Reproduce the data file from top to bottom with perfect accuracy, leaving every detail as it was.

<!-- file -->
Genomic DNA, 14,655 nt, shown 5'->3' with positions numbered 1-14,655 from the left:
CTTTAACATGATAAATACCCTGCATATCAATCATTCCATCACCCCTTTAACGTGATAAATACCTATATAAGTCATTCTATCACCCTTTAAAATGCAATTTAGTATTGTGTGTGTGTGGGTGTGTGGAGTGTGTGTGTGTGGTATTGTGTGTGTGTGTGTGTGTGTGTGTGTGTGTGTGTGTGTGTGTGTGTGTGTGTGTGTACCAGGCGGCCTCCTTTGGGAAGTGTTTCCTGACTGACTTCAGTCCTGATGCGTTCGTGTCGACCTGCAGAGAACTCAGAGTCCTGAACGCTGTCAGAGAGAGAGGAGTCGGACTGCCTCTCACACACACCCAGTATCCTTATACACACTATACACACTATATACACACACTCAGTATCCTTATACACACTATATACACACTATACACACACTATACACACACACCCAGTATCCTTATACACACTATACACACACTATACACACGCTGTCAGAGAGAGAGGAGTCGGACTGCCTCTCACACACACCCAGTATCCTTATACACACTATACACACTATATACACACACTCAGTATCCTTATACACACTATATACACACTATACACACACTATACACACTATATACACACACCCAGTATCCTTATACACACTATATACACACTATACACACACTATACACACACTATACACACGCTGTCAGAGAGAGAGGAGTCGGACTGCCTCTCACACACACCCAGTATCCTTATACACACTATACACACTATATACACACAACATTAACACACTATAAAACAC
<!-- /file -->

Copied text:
Genomic DNA, 14,655 nt, shown 5'->3' with positions numbered 1-14,655 from the left:
CTTTAACATGATAAATACCCTGCATATCAATCATTCCATCACCCCTTTAACGTGATAAATACCTATATAAGTCATTCTATCACCCTTTAAAATGCAATTTAGTATTGTGTGTGTGTGGGTGTGTGGAGTGTGTGTGTGTGGTATTGTGTGTGTGTGTGTGTGTGTGTGTGTGTGTGTGTGTGTGTGTGTGTGTGTGTGTGTACCAGGCGGCCTCCTTTGGGAAGTGTTTCCTGACTGACTTCAGTCCTGATGCGTTCGTGTCGACCTGCAGAGAACTCAGAGTCCTGAACGCTGTCAGAGAGAGAGGAGTCGGACTGCCTCTCACACACACCCAGTATCCTTATACACACTATACACACTATATACACACACTCAGTATCCTTATACACACTATATACACACTATACACACACTATACACACACACCCAGTATCCTTATACACACTATACACACACTATACACACGCTGTCAGAGAGAGAGGAGTCGGACTGCCTCTCACACACACCCAGTATCCTTATACACACTATACACACTATATACACACACTCAGTATCCTTATACACACTATATACACACTATACACACACTATACACACTATATACACACACCCAGTATCCTTATACACACTATATACACACTATACACACACTATACACACACTATACACACGCTGTCAGAGAGAGAGGAGTCGGACTGCCTCTCACACACACCCAGTATCCTTATACACACTATACACACTATATACACACAACATTAACACACTATAAAACAC